The solution to the hunger of producer communities is to shift to low cost sustainable agriculture production based on principles of agro ecology. And contrary to the false perception that small farmers and sustainable systems do not produce enough, data from India and other parts of the world establishes that small farmers have higher output than large farms, that biodiverse organic farms have high food output than chemical monocultures. This is also confirmed by the IAASTD report.
This food sovereignty of rural producers addresses hunger of rural communities as well as the hunger of those they feed. And for the same reasons, corporate farming and contract farming are false solutions in the context of the hunger and malnutrition crisis facing the country. As is the corporate take over of food processing and attempted hijack of our food security programmes such as ICDS and Mid Day Meal Schemes.
The Governments policies are biased in favour of the corporate sector. The proposal to shift from the PDS system to the food stamp or food voucher systems arises from this corporate bias. The assumption is that corporations will control the food supply, and the government will enable the poor to buy from corporations on the basis of food stamps and vouchers. However, the poor will then be condemned to the least nutritious unhealthy food as has happened in countries like the U.S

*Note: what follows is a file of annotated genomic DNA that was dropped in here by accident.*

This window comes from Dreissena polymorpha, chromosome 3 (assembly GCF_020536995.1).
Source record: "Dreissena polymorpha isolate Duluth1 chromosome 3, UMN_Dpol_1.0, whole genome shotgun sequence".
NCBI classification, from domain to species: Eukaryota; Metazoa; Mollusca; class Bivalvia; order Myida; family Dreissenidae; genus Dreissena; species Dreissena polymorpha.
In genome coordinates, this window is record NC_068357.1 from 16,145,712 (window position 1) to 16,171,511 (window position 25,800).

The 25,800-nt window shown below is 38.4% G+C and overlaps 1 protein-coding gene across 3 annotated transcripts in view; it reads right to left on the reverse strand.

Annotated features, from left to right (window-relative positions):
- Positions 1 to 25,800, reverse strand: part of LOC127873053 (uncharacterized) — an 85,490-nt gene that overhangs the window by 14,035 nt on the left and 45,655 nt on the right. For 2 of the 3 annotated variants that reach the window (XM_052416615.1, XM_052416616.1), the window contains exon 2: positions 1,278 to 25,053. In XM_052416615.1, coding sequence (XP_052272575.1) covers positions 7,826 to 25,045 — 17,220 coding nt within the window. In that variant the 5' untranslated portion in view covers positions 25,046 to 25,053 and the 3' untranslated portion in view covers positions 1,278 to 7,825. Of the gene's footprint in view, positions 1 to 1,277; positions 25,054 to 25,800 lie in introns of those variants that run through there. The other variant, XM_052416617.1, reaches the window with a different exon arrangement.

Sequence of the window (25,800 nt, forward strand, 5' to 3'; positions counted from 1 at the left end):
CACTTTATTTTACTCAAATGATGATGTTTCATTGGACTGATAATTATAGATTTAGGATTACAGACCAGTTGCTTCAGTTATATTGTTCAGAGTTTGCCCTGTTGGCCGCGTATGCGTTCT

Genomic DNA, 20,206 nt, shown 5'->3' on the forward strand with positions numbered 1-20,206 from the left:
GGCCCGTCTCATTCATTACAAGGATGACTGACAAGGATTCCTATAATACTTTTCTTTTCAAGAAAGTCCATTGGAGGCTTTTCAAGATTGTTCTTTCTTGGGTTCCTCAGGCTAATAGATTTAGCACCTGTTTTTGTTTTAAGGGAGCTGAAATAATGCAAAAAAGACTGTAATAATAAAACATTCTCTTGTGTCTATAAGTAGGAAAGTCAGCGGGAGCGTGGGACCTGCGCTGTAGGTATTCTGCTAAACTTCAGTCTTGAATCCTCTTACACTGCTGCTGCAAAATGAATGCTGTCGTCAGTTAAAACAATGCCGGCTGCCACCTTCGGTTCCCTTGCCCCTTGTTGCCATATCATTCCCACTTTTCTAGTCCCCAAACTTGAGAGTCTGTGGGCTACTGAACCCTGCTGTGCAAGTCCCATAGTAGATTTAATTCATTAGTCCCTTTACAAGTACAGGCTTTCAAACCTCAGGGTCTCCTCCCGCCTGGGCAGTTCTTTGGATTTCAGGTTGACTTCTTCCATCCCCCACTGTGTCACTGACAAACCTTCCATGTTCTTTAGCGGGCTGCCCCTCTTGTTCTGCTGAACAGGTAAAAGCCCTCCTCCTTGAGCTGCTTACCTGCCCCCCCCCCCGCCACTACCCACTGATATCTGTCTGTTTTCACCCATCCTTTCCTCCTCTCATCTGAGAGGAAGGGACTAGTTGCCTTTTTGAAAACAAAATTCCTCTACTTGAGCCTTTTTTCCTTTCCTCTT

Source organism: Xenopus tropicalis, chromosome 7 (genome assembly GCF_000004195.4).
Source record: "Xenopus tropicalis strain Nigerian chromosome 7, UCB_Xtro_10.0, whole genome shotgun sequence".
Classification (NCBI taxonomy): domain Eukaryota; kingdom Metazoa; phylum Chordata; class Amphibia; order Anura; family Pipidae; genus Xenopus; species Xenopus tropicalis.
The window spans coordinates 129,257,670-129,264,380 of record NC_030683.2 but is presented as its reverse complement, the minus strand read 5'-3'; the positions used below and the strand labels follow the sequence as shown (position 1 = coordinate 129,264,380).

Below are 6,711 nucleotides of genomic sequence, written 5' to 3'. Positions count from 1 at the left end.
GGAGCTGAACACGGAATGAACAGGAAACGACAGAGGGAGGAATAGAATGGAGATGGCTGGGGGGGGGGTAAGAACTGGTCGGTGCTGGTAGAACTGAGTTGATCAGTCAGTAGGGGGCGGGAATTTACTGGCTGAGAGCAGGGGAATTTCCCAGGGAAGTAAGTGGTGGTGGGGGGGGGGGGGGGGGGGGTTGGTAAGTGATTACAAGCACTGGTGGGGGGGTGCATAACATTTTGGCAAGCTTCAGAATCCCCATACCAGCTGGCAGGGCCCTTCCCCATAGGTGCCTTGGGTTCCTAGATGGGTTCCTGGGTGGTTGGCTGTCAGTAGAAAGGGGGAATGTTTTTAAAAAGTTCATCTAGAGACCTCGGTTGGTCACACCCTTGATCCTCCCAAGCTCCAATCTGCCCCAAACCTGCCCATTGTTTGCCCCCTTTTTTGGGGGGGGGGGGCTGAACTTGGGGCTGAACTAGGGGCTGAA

As Tolstoy put it when he was involved in setting up soup kitchens during the Russian famine of 1891-1892, he despaired that they were "distributing the vomit, regurgitated by the rich"
A food security system that does not include food sovereignty and that does not build public food systems must condemn the poor to food unfit for humans. This is what happened when India imported pest weed, pesticide infested wheat two years ago. The Chennai Port Authority, and the Maharashtra Government both said that wheat was unfit for human consumption.
The present paradigm has the bias that the poor can eat bad food. Good food is only for the rich.
However food security includes the right to safe, healthy, culturally appropriate and economically affordable food. Food stamps cannot guarantee this. Further, the PDS ystem is not a one sided system. It is both a food procurement and food distribution system. Its dismantling and substitution by food vouchers will erode the food sovereignty of producers, abandon them to the vagaries of the market and finally destroy their livelihoods.
Adding 650 million rural people to the displaced and hungry will create a hunger problem no government and no market can solve.
That is why we must strengthen food sovereignty and the PDS system to strengthen food security.
The proposals of the Government that the centre will identify the poor goes against the federal structure of India's Constitution. As Chief Minister of Punjab Prakash Singh Badal has recently said (Indian Express 5.7.06) "States have to go like beggars to the centre for everything. We have been reduced to glorified municipalities".
A national food security systems needs to be based on the Constitution. Decentralisation is key to ensuring good and abundant food is produced on every farm and reaches every kitchen. Centralisation and corporate hijack of food go hand in hand. Decentralisation and food sovereignty go hand in hand.